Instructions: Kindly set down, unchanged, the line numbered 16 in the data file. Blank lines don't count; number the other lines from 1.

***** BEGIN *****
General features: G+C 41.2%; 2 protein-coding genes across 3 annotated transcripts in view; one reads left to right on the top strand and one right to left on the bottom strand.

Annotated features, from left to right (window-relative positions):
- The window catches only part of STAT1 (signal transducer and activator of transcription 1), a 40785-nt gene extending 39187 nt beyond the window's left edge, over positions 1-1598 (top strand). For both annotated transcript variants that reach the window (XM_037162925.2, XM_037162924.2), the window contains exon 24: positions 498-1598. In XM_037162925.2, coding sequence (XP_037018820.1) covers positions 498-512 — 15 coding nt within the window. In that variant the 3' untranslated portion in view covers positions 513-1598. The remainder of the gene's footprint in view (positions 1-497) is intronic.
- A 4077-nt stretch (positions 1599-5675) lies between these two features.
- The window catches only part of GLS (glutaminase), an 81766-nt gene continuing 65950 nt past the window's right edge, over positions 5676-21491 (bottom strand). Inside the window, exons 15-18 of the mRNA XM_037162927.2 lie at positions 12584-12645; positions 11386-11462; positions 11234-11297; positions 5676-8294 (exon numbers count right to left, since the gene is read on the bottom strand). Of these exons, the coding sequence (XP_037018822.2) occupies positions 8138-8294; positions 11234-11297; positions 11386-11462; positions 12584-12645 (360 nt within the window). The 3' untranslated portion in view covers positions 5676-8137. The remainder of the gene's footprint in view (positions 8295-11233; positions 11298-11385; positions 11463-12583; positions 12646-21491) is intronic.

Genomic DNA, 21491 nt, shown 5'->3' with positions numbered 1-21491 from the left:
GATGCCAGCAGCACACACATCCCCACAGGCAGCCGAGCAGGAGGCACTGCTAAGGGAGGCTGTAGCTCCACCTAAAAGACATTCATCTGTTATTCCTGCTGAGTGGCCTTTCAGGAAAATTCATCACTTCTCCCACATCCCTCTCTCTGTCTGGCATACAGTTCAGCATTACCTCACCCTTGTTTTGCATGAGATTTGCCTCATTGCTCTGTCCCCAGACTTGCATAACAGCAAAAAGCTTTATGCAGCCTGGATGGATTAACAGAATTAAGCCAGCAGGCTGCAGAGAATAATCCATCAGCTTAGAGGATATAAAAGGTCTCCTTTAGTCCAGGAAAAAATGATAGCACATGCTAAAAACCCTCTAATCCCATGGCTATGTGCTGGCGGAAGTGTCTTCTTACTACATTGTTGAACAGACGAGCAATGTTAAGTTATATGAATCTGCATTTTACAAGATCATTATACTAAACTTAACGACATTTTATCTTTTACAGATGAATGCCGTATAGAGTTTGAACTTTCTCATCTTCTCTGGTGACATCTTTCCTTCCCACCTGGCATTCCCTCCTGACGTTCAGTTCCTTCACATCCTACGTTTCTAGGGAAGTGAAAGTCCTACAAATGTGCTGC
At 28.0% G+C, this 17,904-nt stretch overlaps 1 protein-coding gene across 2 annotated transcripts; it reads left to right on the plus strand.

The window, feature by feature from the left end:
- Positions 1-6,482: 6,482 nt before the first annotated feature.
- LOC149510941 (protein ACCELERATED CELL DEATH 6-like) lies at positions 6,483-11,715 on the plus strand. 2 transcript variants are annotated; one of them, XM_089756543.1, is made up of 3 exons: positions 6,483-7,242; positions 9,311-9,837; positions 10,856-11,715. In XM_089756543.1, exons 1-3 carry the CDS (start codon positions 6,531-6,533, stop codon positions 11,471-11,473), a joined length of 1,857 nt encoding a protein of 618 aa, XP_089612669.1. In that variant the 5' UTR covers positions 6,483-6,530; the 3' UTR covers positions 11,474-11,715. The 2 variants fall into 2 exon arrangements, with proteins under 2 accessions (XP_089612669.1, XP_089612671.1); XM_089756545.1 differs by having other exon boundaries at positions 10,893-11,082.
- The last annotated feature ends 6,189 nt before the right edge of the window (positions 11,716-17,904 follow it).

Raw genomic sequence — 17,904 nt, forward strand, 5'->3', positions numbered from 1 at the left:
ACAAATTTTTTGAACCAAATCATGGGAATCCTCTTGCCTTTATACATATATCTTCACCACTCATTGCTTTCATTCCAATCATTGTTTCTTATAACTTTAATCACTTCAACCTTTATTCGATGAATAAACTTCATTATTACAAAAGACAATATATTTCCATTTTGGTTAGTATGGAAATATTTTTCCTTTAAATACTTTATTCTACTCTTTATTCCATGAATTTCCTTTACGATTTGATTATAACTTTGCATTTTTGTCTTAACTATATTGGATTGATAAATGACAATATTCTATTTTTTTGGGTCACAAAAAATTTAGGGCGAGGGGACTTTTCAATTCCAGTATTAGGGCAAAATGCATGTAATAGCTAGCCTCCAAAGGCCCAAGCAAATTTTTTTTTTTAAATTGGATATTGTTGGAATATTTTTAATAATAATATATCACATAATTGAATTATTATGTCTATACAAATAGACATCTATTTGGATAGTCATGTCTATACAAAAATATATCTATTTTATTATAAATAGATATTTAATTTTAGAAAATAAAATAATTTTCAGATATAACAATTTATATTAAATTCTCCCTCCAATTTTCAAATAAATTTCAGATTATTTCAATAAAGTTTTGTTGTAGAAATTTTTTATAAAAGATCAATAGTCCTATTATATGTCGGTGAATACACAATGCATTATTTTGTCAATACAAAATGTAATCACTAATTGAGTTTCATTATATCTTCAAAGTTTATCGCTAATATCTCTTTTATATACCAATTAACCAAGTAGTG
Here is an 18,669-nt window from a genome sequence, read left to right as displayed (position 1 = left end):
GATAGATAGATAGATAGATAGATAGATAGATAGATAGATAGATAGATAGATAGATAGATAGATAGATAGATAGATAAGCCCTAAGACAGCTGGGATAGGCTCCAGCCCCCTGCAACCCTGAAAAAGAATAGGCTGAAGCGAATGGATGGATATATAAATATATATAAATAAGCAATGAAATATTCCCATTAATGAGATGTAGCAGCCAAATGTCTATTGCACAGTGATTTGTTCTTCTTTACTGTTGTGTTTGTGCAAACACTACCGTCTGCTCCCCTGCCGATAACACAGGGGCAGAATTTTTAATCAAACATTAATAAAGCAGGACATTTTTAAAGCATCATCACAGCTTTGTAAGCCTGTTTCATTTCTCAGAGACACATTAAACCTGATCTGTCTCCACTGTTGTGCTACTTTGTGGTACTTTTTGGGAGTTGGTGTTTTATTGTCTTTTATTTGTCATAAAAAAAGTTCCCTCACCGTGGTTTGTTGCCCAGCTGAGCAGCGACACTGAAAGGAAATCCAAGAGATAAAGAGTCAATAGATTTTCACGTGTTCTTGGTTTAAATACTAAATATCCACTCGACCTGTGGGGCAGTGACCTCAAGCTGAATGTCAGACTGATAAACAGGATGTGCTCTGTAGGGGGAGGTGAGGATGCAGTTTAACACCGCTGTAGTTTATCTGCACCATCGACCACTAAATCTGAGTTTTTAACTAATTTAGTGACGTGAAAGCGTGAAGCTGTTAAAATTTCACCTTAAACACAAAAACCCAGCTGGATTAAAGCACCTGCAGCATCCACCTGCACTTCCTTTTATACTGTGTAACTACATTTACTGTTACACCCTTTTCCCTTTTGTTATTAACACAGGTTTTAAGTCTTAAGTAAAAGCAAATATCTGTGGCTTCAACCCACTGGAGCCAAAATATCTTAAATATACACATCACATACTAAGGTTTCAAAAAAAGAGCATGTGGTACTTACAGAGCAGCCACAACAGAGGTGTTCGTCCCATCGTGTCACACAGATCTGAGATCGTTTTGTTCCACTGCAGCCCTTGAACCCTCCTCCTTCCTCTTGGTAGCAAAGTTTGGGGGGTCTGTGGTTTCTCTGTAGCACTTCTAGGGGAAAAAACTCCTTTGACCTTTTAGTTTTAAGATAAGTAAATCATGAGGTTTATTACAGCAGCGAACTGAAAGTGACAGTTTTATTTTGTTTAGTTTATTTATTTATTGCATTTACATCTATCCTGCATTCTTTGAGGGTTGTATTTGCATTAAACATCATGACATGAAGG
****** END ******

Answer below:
GATAGATAGATAGATAGATAGATAGATAGATAGATAGATAGATAGATAGATAGATAGATAGATAGATAGATAGATAAGCCCTAAGACAGCTGGGATAGGCTCCAGCCCCCTGCAACCCTGAAAAAGAATAGGCTGAAGCGAATGGATGGATATATAAATATATATAAATAAGCAATGAAATATTCCCATTAATGAGATGTAGCAGCCAAATGTCTATTGCACAGTGATTTGTTCTTCTTTACTGTTGTGTTTGTGCAAACACTACCGTCTGCTCCCCTGCCGATAACACAGGGGCAGAATTTTTAATCAAACATTAATAAAGCAGGACATTTTTAAAGCATCATCACAGCTTTGTAAGCCTGTTTCATTTCTCAGAGACACATTAAACCTGATCTGTCTCCACTGTTGTGCTACTTTGTGGTACTTTTTGGGAGTTGGTGTTTTATTGTCTTTTATTTGTCATAAAAAAAGTTCCCTCACCGTGGTTTGTTGCCCAGCTGAGCAGCGACACTGAAAGGAAATCCAAGAGATAAAGAGTCAATAGATTTTCACGTGTTCTTGGTTTAAATACTAAATATCCACTCGACCTGTGGGGCAGTGACCTCAAGCTGAATGTCAGACTGATAAACAGGATGTGCTCTGTAGGGGGAGGTGAGGATGCAGTTTAACACCGCTGTAGTTTATCTGCACCATCGACCACTAAATCTGAGTTTTTAACTAATTTAGTGACGTGAAAGCGTGAAGCTGTTAAAATTTCACCTTAAACACAAAAACCCAGCTGGATTAAAGCACCTGCAGCATCCACCTGCACTTCCTTTTATACTGTGTAACTACATTTACTGTTACACCCTTTTCCCTTTTGTTATTAACACAGGTTTTAAGTCTTAAGTAAAAGCAAATATCTGTGGCTTCAACCCACTGGAGCCAAAATATCTTAAATATACACATCACATACTAAGGTTTCAAAAAAAGAGCATGTGGTACTTACAGAGCAGCCACAACAGAGGTGTTCGTCCCATCGTGTCACACAGATCTGAGATCGTTTTGTTCCACTGCAGCCCTTGAACCCTCCTCCTTCCTCTTGGTAGCAAAGTTTGGGGGGTCTGTGGTTTCTCTGTAGCACTTCTAGGGGAAAAAACTCCTTTGACCTTTTAGTTTTAAGATAAGTAAATCATGAGGTTTATTACAGCAGCGAACTGAAAGTGACAGTTTTATTTTGTTTAGTTTATTTATTTATTGCATTTACATCTATCCTGCATTCTTTGAGGGTTGTATTTGCATTAAACATCATGACATGAAGG